Calling her “a superstar, and she’s funny,” Nelson extensively spotlights one of Miles’ ex-wives, the late Frances Taylor Davis. Frances had married Miles in 1958, and she was seminal in his career, even appearing as the cover model on some of his LPs — she and Davis insisted to the music-company executives that a black woman, not a white woman, adorn his record jackets. But, as Nelson noted and his documentary reveals, “Davis violently attacked Frances” and she left him in 1965, divorcing him three years later.





Musically in the mid-1950s, Davis evolved from bebop to hard bop, and usually used a Harmon mute on his trumpet, resulting in a bell-like sound. Then he transformed his focus into modal jazz, teaming with pianist Gil Evans and other musicians to create the LP “Kind of Blue,” recorded in April 1959 and, after 60 years, still the world’s best-selling jazz album.

In the mid-1960s, Davis again envisioned a new realm for his music, teaming with electric guitarist John McLaughlin and other plugged-in musicians to meld jazz with rock. Via his “electric” period, Davis is often credited with creating jazz fusion. Increasingly, he incorporated funk into his compositions, along with ambient influences. Through all of his jazz innovations until his death in 1991, Davis maintained a delivery that was uniquely his own.

“Miles had a way of playing that sounded like a stone skilling across a pond. He just touched on the waves,” says longtime Davis band member Herbie Hancock in the film.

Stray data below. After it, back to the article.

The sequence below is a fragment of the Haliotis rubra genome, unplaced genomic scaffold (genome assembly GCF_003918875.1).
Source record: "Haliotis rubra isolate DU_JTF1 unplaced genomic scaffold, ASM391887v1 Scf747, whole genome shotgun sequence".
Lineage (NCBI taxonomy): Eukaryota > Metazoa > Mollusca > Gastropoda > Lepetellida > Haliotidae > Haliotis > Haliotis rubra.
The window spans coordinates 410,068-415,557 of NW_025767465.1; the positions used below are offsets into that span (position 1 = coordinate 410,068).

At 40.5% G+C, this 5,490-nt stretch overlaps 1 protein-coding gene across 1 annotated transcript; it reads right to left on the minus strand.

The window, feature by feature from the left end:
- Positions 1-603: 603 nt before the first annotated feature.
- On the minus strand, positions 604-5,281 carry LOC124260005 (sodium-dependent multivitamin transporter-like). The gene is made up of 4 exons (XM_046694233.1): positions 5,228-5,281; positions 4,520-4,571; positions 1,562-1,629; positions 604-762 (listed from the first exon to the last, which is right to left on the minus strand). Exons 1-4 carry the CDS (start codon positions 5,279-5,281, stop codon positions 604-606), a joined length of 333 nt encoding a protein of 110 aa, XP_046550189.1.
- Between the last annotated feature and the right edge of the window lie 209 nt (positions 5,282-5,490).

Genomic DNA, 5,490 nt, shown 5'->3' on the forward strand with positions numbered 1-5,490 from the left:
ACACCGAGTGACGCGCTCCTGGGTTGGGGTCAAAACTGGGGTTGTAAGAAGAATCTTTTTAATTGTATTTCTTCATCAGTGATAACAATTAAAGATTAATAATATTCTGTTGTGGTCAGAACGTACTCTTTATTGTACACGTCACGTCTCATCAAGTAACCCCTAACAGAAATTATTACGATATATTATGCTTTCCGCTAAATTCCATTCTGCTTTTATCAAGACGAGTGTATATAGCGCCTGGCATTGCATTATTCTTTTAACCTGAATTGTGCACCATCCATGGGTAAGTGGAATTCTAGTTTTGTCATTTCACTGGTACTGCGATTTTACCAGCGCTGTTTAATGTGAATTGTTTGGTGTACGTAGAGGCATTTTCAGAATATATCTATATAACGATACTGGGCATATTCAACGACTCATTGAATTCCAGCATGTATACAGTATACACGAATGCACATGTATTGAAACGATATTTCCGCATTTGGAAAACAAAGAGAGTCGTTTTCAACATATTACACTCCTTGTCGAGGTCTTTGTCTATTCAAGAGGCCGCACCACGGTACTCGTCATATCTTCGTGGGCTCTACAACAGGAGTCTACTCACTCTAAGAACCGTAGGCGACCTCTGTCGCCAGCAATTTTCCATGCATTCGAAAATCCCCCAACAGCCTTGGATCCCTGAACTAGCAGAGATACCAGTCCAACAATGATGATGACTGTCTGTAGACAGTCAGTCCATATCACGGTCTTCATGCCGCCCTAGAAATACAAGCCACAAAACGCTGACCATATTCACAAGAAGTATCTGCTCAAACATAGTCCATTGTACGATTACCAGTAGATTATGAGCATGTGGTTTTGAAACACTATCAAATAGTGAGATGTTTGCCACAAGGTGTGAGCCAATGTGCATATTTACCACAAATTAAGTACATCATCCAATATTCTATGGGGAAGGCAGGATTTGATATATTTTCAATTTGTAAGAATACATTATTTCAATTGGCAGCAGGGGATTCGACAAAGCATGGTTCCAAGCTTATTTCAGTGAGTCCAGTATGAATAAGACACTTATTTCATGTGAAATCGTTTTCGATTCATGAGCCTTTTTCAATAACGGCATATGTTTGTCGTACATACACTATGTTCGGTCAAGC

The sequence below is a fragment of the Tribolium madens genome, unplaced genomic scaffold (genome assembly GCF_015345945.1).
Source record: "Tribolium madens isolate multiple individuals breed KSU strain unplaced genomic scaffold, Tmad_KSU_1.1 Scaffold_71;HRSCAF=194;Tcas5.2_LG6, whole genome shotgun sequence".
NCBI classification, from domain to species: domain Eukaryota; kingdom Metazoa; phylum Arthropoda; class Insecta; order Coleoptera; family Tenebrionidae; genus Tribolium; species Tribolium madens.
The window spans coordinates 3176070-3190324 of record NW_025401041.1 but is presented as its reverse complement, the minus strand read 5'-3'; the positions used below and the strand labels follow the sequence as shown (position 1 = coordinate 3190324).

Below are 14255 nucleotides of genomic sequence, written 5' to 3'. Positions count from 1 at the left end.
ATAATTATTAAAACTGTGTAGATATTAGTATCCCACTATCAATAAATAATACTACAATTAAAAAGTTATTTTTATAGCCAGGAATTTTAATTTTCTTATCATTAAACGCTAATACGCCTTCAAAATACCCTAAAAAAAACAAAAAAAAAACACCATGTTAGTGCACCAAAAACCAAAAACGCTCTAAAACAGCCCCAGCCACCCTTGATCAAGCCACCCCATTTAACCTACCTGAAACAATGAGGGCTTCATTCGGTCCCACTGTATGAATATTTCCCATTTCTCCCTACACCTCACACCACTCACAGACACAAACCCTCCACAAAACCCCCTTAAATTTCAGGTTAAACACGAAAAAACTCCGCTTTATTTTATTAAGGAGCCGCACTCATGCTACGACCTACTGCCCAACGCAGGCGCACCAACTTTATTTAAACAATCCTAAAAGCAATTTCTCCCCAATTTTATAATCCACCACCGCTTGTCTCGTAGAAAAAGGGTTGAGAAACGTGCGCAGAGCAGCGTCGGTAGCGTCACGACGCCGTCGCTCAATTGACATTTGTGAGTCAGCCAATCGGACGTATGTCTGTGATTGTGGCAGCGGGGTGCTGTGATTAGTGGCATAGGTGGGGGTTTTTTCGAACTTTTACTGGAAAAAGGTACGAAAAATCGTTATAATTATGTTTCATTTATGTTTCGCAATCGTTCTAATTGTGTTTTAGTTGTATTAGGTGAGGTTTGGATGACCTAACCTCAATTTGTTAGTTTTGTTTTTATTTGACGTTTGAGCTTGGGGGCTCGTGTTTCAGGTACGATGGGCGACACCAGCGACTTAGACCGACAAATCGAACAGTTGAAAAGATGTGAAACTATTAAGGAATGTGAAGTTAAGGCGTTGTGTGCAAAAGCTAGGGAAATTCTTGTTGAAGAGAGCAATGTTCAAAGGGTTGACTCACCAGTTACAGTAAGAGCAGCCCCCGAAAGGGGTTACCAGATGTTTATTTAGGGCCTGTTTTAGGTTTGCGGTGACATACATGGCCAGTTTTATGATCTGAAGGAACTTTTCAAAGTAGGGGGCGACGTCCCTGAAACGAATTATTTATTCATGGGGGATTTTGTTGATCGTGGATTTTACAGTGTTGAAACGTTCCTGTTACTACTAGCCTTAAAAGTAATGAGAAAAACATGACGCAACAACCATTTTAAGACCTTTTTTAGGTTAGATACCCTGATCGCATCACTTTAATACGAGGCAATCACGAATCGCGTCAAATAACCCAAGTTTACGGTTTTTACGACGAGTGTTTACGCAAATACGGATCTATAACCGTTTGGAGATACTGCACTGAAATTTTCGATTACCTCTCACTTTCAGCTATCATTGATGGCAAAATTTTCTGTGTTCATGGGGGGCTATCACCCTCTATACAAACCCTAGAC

“Birth of the Cool” includes the remembrances of musicians, promoters, club owners and recording-company executives. “We have incredible people who knew him,” said Nelson. “A lot of these are jazz icons.”

Because Montclair takes pride in the acclaimed jazz musicians who reside here, and is the home of Trumpets Jazz Club, Nelson is enthusiastic about “Miles Davis” being shown in the Montclair Film Festival.

“Birth of the Cool” is being presented in partnership with Jazz House Kids, and the showing will feature a performance by a student ensemble from the school.

Jazz House Kids’ artistic director is Grammy-winning bass player Christian McBride. His wife, Melissa Walker, is the founder and president of Jazz House Kids.

The school for young musicians is now in its 15th year. Jazz House Kids also presents the annual Montclair Jazz Festival in Nishuane Park, which will have its 10th anniversary this year. Among the musicians Jazz House Kids has hosted are Oliver Lake, Billy Hart, Reggie Workman, Wallace Roney, and the late Geri Allen, many of whom have lived in or near Montclair.


Geri Allen’s former husband, Wallace Roney, was Miles Davis’ only protegé, and many say that Davis’ influences are unmistakable in Roney’s style on the trumpet. Roney is among the performers reflecting on Davis’ life in “Miles Davis: Birth of the Cool.”

Miles Davis had an impact on McBride when he was still a teenager. At 17, McBride was picked to be in a trio including keyboardist Joey DeFrancesco, which backed fellow students of the Philadelphia High School for the Creative and Performing Arts. They played in front of Miles Davis while he was a guest on “Time Out,” a talk show hosted by Bill Boggs. Recalling Davis critiquing a 13-year-old horn player and advising him to play in a different key, McBride said, “Miles was notorious as one to never hold his tongue.”

But McBride perceived tha this advice was meaningful to the young players. “A truly great leader trains other truly great leaders,” he said. “Miles’ legacy cannot be overstated.”

“I’m a huge jazz fan,” acknowledged Nelson. “I use a lot of music in my other films.”

In “Miles Davis,” Nelson packs his documentary with the artist’s music. And, as he noted, Miles Davis broke through strictures, whether racial barriers or jazz orthodoxy.

“Miles was an icon in a very different way than most jazz musicians,” Nelson noted. “He transcends jazz, he transcends music, and becomes an icon.”